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Investing Specialists

Should You Switch Funds?

Running through our checklist can help you arrive at the right answer for you.

"Would you recommend that people switch from Vanguard Dividend Appreciation (VDADX) into Vanguard Dividend Growth (VDIGX)?"

I started receiving that question from readers in the wake of Vanguard's announcement last week that it would be reopening its Dividend Growth fund to new investors. Vanguard Dividend Growth was the original anchor equity holding in my model "bucket" mutual fund portfolios for retirees, but it closed to new investors three years ago. At the time of the closure, I recommended that investors who were already in Vanguard Dividend Growth hang on. Even though the fund is pretty large, it's focused on large and mega-caps, and Morningstar senior analyst Alec Lucas didn't think its girth would be an impediment. But because my goal is for the model portfolios to be investable, I replaced it with Vanguard Dividend Appreciation. As a large-cap index tracker, asset capacity won't be an issue for Vanguard Dividend Appreciation, and it's a low-cost fund that tracks a sensibly constructed index. It was already the anchor U.S. equity holding in my ETF bucket portfolios, though I used the traditional index fund in my mutual fund portfolios.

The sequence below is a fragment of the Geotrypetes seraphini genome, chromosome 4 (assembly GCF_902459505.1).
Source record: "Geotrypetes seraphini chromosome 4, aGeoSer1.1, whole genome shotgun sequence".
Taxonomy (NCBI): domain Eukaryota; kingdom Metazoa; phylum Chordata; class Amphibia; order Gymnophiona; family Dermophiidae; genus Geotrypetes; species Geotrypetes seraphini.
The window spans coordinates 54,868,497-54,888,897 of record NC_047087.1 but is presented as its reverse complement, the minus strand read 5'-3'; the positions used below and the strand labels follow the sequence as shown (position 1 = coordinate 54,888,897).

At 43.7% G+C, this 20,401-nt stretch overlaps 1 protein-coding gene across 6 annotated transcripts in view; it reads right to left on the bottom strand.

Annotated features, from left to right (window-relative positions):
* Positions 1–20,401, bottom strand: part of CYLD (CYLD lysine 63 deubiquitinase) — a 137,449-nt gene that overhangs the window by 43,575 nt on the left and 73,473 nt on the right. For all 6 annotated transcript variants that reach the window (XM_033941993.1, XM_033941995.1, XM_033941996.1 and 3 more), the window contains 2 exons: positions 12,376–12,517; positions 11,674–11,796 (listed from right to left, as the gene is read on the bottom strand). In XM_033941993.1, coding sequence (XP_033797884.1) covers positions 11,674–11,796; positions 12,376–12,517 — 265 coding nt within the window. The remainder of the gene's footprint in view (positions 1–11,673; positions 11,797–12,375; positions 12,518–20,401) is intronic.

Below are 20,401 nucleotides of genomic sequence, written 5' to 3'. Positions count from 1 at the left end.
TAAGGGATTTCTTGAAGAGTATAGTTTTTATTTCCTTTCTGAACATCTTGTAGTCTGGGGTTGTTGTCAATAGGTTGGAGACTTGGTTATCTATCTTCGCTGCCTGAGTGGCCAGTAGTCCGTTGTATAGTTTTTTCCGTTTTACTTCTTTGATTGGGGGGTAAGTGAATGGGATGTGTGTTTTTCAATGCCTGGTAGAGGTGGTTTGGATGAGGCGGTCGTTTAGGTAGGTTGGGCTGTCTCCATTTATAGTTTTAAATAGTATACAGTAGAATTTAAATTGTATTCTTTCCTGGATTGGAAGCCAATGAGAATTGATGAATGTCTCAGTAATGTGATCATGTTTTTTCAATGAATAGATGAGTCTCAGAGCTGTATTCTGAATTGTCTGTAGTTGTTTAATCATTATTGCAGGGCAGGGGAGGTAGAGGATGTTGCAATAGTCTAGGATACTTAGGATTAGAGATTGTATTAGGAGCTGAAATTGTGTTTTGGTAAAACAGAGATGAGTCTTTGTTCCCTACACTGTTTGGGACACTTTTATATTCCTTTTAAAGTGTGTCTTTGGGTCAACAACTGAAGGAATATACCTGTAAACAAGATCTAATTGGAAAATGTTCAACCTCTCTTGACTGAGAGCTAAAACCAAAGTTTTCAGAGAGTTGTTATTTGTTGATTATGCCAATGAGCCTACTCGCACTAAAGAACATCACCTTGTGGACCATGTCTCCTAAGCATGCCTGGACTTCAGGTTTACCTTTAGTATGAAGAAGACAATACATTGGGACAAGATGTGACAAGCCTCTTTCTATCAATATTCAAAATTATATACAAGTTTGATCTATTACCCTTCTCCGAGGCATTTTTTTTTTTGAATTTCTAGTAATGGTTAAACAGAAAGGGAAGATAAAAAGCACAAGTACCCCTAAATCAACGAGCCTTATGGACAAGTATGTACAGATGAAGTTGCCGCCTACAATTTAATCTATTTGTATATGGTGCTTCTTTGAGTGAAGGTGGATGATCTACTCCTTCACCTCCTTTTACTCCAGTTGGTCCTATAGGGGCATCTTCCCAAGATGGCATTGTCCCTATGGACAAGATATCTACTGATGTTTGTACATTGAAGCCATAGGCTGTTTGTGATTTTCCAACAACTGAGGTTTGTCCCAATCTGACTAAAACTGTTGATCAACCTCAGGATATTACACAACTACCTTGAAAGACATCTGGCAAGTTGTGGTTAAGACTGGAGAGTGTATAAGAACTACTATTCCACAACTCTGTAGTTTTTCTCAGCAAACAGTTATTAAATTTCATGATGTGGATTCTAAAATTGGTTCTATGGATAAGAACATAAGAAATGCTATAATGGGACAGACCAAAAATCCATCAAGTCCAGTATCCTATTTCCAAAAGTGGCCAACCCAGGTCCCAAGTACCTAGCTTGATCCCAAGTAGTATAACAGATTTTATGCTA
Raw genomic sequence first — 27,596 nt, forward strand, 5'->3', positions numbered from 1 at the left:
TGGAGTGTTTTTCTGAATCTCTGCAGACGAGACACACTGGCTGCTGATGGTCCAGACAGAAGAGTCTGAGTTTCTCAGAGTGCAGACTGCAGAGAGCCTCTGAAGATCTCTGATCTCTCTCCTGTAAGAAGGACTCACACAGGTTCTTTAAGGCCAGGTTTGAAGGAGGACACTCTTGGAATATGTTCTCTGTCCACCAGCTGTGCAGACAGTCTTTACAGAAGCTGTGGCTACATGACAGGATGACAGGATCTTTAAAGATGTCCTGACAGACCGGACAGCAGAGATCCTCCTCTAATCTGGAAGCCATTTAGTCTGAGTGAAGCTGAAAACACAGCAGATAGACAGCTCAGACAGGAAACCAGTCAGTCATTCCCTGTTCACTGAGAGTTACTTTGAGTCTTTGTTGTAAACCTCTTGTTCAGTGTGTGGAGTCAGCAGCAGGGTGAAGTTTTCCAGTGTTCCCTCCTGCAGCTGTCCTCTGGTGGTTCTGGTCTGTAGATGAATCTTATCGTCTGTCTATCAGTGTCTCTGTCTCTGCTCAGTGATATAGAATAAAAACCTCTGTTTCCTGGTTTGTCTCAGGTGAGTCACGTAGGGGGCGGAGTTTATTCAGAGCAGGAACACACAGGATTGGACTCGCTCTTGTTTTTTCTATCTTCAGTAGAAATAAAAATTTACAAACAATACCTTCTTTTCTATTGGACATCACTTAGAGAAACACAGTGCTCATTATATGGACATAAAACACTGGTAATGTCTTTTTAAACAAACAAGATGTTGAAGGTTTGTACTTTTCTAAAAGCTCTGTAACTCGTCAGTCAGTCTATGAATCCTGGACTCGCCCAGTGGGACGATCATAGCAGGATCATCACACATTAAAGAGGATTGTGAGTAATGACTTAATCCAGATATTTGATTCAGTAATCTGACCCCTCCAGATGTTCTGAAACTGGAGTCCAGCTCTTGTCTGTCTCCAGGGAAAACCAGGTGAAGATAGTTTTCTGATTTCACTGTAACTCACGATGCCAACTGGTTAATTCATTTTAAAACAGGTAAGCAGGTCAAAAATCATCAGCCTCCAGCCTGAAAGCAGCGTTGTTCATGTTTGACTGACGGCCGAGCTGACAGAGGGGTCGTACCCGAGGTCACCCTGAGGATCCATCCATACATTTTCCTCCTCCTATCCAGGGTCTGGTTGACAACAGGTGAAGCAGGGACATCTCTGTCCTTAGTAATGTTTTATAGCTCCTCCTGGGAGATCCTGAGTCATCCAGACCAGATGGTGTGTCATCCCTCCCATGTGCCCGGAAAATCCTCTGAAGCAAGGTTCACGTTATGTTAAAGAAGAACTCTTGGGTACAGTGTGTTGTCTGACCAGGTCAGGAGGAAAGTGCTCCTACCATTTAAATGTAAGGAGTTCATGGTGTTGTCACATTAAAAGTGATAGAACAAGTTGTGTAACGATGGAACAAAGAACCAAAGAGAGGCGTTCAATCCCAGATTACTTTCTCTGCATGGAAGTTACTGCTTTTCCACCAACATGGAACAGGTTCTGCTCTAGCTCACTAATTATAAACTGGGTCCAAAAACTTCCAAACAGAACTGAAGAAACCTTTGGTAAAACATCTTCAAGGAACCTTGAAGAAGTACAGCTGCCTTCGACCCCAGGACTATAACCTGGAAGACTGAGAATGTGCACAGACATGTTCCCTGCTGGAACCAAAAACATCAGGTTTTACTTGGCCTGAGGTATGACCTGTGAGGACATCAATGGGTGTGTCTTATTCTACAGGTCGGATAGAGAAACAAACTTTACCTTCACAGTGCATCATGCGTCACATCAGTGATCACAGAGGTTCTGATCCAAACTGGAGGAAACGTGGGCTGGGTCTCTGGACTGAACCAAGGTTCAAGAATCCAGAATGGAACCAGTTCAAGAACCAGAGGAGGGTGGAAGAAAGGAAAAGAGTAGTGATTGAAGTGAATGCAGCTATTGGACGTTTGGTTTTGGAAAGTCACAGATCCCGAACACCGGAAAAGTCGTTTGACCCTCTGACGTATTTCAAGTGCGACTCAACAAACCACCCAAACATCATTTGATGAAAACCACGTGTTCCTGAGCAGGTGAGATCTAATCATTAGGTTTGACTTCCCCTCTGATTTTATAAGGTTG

The question about whether to switch into an actively managed fund from an index fund runs counter to prevailing trends: In recent years, many investors have been mulling and executing the opposite trade, chucking their actively managed funds for exchange-traded funds and index funds.

But whether you're going from index to active or vice versa, the basic calculus for making smart decisions about the swap is the same. First and foremost, there are individual-specific factors to consider, such as whether the trade will trigger any tax or transaction costs. If those cost hurdles are greater than what you could reasonably hope to make up in returns in the other fund, switching is a nonstarter. If tax or transaction costs aren't an issue, it's then worthwhile to compare the two funds closely: their expenses, strategies, and performance records, among other factors. You'll also want to examine your own motives to ensure that you're not using more substantive factors as a justification to performance-chase.

I've decided to stand pat with Vanguard Dividend Appreciation in my model bucket portfolios, in large part because my bias is to be hands-off with these portfolios unless there's a clear reason to take action. But either of these Gold-rated funds would make a solid core equity choice for a retiree (or an accumulator, for that matter). In order to make a methodical assessment about whether swapping from one fund to the next is the right move in your situation, here are the key questions to ask.

Question 1: What's the tax situation?
Where do you hold the fund? If the answer is in a tax-sheltered account like an IRA or a company retirement plan, tax considerations, whether taxes associated with the sale or the funds' tax efficiency going forward, shouldn't factor into your decision-making. As long as your dollars stay inside the tax-sheltered account, you're free to switch from one investment to the next without triggering tax costs. You'll owe taxes when you pull your money out, but any trading you did while you held the account won't affect the taxes you owe.